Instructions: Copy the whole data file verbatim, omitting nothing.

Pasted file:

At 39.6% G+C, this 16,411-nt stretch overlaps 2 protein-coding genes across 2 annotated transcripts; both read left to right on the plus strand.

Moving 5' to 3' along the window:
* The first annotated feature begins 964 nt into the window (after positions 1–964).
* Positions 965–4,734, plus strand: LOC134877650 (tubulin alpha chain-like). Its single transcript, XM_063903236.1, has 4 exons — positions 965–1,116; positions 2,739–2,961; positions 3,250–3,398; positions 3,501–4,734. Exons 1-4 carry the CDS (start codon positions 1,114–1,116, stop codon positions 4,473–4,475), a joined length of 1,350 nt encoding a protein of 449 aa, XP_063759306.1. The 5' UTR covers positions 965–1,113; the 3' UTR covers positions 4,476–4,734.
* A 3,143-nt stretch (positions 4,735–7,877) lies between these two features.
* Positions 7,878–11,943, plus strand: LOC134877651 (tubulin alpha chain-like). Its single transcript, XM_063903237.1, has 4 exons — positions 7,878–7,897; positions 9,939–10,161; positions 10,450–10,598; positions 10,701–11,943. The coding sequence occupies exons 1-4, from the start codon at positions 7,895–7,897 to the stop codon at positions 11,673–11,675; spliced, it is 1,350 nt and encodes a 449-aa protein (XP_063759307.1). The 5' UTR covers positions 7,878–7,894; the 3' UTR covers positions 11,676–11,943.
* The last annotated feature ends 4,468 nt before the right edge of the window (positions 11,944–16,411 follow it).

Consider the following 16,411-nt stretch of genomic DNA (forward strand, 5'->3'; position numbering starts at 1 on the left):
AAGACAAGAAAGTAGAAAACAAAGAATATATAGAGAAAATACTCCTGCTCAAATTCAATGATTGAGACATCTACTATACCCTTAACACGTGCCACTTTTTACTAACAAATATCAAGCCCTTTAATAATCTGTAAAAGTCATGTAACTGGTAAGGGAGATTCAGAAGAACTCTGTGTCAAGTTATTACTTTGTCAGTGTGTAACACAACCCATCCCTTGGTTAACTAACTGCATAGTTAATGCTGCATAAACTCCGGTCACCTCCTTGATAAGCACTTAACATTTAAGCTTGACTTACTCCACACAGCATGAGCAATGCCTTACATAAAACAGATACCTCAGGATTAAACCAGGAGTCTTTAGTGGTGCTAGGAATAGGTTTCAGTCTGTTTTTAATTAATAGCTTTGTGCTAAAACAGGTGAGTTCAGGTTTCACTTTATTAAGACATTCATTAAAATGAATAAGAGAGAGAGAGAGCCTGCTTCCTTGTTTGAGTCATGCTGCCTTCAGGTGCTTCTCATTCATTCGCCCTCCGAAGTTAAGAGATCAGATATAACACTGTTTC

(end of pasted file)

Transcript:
At 39.6% G+C, this 16,411-nt stretch overlaps 2 protein-coding genes across 2 annotated transcripts; both read left to right on the plus strand.

Moving 5' to 3' along the window:
* The first annotated feature begins 964 nt into the window (after positions 1–964).
* Positions 965–4,734, plus strand: LOC134877650 (tubulin alpha chain-like). Its single transcript, XM_063903236.1, has 4 exons — positions 965–1,116; positions 2,739–2,961; positions 3,250–3,398; positions 3,501–4,734. Exons 1-4 carry the CDS (start codon positions 1,114–1,116, stop codon positions 4,473–4,475), a joined length of 1,350 nt encoding a protein of 449 aa, XP_063759306.1. The 5' UTR covers positions 965–1,113; the 3' UTR covers positions 4,476–4,734.
* A 3,143-nt stretch (positions 4,735–7,877) lies between these two features.
* Positions 7,878–11,943, plus strand: LOC134877651 (tubulin alpha chain-like). Its single transcript, XM_063903237.1, has 4 exons — positions 7,878–7,897; positions 9,939–10,161; positions 10,450–10,598; positions 10,701–11,943. The coding sequence occupies exons 1-4, from the start codon at positions 7,895–7,897 to the stop codon at positions 11,673–11,675; spliced, it is 1,350 nt and encodes a 449-aa protein (XP_063759307.1). The 5' UTR covers positions 7,878–7,894; the 3' UTR covers positions 11,676–11,943.
* The last annotated feature ends 4,468 nt before the right edge of the window (positions 11,944–16,411 follow it).

Consider the following 16,411-nt stretch of genomic DNA (forward strand, 5'->3'; position numbering starts at 1 on the left):
AAGACAAGAAAGTAGAAAACAAAGAATATATAGAGAAAATACTCCTGCTCAAATTCAATGATTGAGACATCTACTATACCCTTAACACGTGCCACTTTTTACTAACAAATATCAAGCCCTTTAATAATCTGTAAAAGTCATGTAACTGGTAAGGGAGATTCAGAAGAACTCTGTGTCAAGTTATTACTTTGTCAGTGTGTAACACAACCCATCCCTTGGTTAACTAACTGCATAGTTAATGCTGCATAAACTCCGGTCACCTCCTTGATAAGCACTTAACATTTAAGCTTGACTTACTCCACACAGCATGAGCAATGCCTTACATAAAACAGATACCTCAGGATTAAACCAGGAGTCTTTAGTGGTGCTAGGAATAGGTTTCAGTCTGTTTTTAATTAATAGCTTTGTGCTAAAACAGGTGAGTTCAGGTTTCACTTTATTAAGACATTCATTAAAATGAATAAGAGAGAGAGAGAGCCTGCTTCCTTGTTTGAGTCATGCTGCCTTCAGGTGCTTCTCATTCATTCGCCCTCCGAAGTTAAGAGATCAGATATAACACTGTTTC